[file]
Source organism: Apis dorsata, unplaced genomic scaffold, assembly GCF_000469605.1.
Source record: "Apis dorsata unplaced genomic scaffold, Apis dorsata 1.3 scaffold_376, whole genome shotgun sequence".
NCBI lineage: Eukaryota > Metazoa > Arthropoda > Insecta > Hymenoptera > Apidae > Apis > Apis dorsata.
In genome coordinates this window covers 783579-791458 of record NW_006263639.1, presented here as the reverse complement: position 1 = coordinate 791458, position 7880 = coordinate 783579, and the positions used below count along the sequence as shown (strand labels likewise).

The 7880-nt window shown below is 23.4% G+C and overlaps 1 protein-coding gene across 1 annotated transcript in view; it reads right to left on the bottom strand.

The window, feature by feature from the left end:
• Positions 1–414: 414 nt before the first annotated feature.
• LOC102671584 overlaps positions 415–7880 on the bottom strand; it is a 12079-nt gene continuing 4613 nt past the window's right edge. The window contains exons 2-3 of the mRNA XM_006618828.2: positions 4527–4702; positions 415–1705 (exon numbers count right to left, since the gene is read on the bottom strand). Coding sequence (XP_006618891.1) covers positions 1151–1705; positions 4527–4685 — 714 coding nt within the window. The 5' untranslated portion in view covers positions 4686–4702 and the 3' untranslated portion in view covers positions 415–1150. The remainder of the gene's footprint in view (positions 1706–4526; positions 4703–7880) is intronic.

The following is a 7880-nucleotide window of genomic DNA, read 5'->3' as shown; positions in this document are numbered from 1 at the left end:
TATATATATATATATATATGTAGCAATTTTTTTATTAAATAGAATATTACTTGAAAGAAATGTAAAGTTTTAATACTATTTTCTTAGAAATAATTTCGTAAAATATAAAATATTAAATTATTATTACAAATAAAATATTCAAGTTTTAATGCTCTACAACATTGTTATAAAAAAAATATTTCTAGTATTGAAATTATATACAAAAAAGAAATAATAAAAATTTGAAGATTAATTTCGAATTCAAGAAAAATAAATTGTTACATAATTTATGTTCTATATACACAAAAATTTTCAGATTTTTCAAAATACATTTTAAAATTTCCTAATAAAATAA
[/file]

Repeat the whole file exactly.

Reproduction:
Source organism: Apis dorsata, unplaced genomic scaffold, assembly GCF_000469605.1.
Source record: "Apis dorsata unplaced genomic scaffold, Apis dorsata 1.3 scaffold_376, whole genome shotgun sequence".
NCBI lineage: Eukaryota > Metazoa > Arthropoda > Insecta > Hymenoptera > Apidae > Apis > Apis dorsata.
In genome coordinates this window covers 783579-791458 of record NW_006263639.1, presented here as the reverse complement: position 1 = coordinate 791458, position 7880 = coordinate 783579, and the positions used below count along the sequence as shown (strand labels likewise).

The 7880-nt window shown below is 23.4% G+C and overlaps 1 protein-coding gene across 1 annotated transcript in view; it reads right to left on the bottom strand.

The window, feature by feature from the left end:
• Positions 1–414: 414 nt before the first annotated feature.
• LOC102671584 overlaps positions 415–7880 on the bottom strand; it is a 12079-nt gene continuing 4613 nt past the window's right edge. The window contains exons 2-3 of the mRNA XM_006618828.2: positions 4527–4702; positions 415–1705 (exon numbers count right to left, since the gene is read on the bottom strand). Coding sequence (XP_006618891.1) covers positions 1151–1705; positions 4527–4685 — 714 coding nt within the window. The 5' untranslated portion in view covers positions 4686–4702 and the 3' untranslated portion in view covers positions 415–1150. The remainder of the gene's footprint in view (positions 1706–4526; positions 4703–7880) is intronic.

The following is a 7880-nucleotide window of genomic DNA, read 5'->3' as shown; positions in this document are numbered from 1 at the left end:
TATATATATATATATATATGTAGCAATTTTTTTATTAAATAGAATATTACTTGAAAGAAATGTAAAGTTTTAATACTATTTTCTTAGAAATAATTTCGTAAAATATAAAATATTAAATTATTATTACAAATAAAATATTCAAGTTTTAATGCTCTACAACATTGTTATAAAAAAAATATTTCTAGTATTGAAATTATATACAAAAAAGAAATAATAAAAATTTGAAGATTAATTTCGAATTCAAGAAAAATAAATTGTTACATAATTTATGTTCTATATACACAAAAATTTTCAGATTTTTCAAAATACATTTTAAAATTTCCTAATAAAATAA